Why Apple Isn’t Biting on ‘Data for Discounts’ Model
Apple is the most valuable company in the history of the world, with millions of loyal customers using its devices and software to communicate and connect to the Internet. Despite being in prime situation to mine its customer’s data for even bigger profits, Apple steadfastly refuses to partake of the “data for discounts” model, raising the inevitable question: Why?
The big data business model was popularized by Silicon Valley firms like Google, Yahoo, and Facebook, which figured out they could offer services like online email and a social media platform to customers in exchange for access to customer’s data. When you use these services, as the saying goes, you’re not actually the customer–you’re the product.
Since Google rolled out Gmail in 2005, the popularity of the business model has grown, and customers have gotten used to giving up their information in exchange for a product or service—whether it’s streaming music or a game. That’s emboldened companies to gather all kinds of data about their customers–their purchase history, cell phone GPS data, Web browsing history, video and music preferences, and social networks–in hopes of painting a clearer picture of the individual to more accurately pitch them other products and services.
Companies across many industries now treat their customer’s data as a form of currency that can be bought and sold. Just don’t count Apple among them.
Last month, Apple CEO Tim Cook gave a speech in which he criticized this business model, and basically called it un-American. “Like many of you, we at Apple reject the idea that our customers should have to make tradeoffs between privacy and security,” Cook told attendees of a conference hosted by EPIC, a research center focused on privacy and civil liberties issues, according to a story on TechCrunch.
“I’m speaking to you from Silicon Valley, where some of the most prominent and successful companies have built their businesses by lulling their customers into complacency about their personal information,” Cook said. “They’re gobbling up everything they can learn about you and trying to monetize it. We think that’s wrong. And it’s not the kind of company that Apple wants to be.”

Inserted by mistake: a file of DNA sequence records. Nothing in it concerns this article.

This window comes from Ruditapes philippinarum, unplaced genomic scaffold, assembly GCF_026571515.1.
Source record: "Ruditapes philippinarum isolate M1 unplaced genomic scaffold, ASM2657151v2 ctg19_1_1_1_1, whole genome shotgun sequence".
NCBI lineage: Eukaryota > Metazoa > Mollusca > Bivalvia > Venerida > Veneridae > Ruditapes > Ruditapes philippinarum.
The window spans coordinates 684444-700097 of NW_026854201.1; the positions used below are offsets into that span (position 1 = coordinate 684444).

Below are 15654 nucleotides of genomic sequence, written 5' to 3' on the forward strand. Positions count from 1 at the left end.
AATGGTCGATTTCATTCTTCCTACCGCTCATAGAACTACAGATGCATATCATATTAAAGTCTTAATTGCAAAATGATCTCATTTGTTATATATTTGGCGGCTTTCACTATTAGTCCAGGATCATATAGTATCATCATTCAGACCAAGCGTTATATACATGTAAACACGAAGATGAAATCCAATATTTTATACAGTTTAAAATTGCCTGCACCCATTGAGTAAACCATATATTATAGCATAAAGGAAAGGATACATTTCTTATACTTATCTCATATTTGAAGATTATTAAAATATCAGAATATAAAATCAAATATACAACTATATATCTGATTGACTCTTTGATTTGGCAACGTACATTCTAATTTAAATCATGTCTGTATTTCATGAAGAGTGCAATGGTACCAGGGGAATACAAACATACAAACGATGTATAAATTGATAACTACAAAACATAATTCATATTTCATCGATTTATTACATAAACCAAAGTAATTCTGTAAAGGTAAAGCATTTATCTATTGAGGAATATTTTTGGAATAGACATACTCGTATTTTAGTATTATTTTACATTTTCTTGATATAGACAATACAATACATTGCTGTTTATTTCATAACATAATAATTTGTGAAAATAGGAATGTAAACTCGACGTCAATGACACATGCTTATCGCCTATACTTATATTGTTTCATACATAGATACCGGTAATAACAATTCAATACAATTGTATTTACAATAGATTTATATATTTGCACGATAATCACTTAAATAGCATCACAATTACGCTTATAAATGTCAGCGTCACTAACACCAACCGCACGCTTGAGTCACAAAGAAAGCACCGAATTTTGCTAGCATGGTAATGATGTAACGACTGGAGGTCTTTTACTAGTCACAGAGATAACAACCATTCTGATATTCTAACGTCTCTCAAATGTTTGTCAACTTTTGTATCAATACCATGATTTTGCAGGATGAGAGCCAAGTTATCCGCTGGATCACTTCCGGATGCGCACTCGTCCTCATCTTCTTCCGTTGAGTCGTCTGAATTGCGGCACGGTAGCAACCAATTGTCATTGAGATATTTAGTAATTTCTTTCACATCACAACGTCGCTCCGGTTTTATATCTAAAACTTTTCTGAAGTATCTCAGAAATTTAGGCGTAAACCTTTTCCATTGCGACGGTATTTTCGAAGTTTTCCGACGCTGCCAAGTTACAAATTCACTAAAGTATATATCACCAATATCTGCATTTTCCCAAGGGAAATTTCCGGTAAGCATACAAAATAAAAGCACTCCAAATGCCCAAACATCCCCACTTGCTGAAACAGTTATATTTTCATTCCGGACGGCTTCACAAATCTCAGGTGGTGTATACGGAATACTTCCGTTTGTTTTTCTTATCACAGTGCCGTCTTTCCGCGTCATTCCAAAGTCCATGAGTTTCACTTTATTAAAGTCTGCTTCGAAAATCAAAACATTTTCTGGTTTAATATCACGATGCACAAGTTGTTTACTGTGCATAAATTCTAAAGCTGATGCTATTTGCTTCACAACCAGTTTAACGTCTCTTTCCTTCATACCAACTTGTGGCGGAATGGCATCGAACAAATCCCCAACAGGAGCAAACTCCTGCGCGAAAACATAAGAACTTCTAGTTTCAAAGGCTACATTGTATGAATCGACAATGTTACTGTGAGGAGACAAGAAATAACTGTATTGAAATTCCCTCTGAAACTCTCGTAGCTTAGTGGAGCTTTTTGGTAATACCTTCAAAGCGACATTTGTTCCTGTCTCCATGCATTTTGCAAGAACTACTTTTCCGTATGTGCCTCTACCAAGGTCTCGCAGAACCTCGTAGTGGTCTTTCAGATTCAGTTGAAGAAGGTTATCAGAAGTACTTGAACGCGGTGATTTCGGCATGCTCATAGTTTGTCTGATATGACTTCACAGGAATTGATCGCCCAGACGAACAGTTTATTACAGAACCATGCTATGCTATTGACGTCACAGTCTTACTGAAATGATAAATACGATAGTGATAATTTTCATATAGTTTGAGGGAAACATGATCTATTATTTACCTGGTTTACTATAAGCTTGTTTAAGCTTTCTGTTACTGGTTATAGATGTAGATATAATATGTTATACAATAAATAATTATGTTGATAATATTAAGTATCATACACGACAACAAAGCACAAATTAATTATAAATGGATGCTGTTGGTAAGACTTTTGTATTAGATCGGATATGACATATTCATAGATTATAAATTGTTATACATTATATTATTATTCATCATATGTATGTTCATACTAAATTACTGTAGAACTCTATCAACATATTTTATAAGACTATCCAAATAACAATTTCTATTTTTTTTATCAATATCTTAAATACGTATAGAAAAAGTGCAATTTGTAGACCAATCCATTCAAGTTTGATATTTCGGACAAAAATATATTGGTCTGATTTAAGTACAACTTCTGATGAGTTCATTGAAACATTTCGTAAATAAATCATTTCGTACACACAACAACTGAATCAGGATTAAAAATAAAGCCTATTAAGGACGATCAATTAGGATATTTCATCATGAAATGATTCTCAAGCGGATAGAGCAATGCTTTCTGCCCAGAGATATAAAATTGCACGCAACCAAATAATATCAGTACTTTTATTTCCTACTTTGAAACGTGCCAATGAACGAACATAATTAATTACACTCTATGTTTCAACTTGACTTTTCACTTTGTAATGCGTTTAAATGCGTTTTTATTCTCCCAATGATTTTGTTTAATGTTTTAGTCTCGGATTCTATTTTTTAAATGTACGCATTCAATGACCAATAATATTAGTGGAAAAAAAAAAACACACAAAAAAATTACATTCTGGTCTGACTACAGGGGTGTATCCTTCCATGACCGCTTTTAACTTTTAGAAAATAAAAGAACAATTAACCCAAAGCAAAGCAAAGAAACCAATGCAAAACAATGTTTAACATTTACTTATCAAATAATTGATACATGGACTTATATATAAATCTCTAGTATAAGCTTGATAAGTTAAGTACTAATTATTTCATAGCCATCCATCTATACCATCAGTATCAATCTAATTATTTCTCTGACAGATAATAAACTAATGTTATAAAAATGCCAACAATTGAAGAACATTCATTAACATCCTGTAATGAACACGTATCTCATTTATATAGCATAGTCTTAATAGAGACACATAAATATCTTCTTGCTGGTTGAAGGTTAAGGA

Investors are obviously impressed with how well Apple is executing on its business strategy without trading on its customers’ data. Perhaps being worth close to a trillion dollars gives Apple some breathing room from profit-hungry investors.
Cook isn’t the only one speaking out against this big data business model, and others are expressing unease with the situation. Last month, University of Pennsylvania researchers published a paper, titled “The Tradeoff Fallacy,” which explored some of the reasons people give up their data in exchange for services.
The university’s Anneberg School for Communication conducted a survey, which concluded that marketers “are misrepresenting a large majority of Americans by claiming that Americans give out information about themselves as a tradeoff for benefits they receive. To the contrary, the survey reveals most Americans do not believe that ‘data for discounts’ is a square deal,” the researchers wrote.
According to the survey:
- 91% disagree (77% of them strongly) with the following statement: “If companies give me a discount, it is a fair exchange for them to collect information about me without my knowing.”
- More than 70% disagree with the following statement: “It’s fair for an online or physical store to monitor what I’m doing online when I’m there, in exchange for letting me use the store’s wireless internet, or Wi-Fi, without charge.”
- And 55% disagree with this statement: “It’s okay if a store where I shop uses information it has about me to create a picture of me that improves the services they provide for me.”
These sorts of business practices are becoming more common as the amount of data available to marketers increases, and marketers’ skill in using new technologies to mine the data increases. There are more legitimate reasons to explore customer’s data of course, such as to improve service, detect unhappy customers, or figure out why customers are “churning,” and in many cases it doesn’t even require access to data at the individual level–low level aggregates will do.
But the drive toward more granular marketing is a powerful one, and marketers are constantly pushing toward the ultimate goal: one to one market. However, it looks as though a core premise to many big data analytic practices–that consumers willingly make these “data for discount” tradeoffs to obtain products or services—could be false.
According to the University of Pennsylvania researchers, instead of willingly giving up their data in exchange for products and services, American consumers are grudgingly giving their data because they don’t see any other choice. They call it a form of “resignation.”
“One issue raised by the findings is that Americans’ are resigned regarding their ability to control the information marketers can collect and use about them,” the researchers said. “Resigned individuals may behave in ways that allow marketers to claim they are unconcerned or accept the economic logic that insists people trade their data for benefits. We found instead that most Americans reject this logic.
“They also express concerns about how their data are being used and don’t believe marketers give them input into it,” they continued. “A consequence of this broad sense of futility, perhaps even disrespect, is that over the next decades Americans might reject the legitimacy of a central institution: marketing and consumer commerce. This will have a destabilizing ripple effect on many aspects of American life.”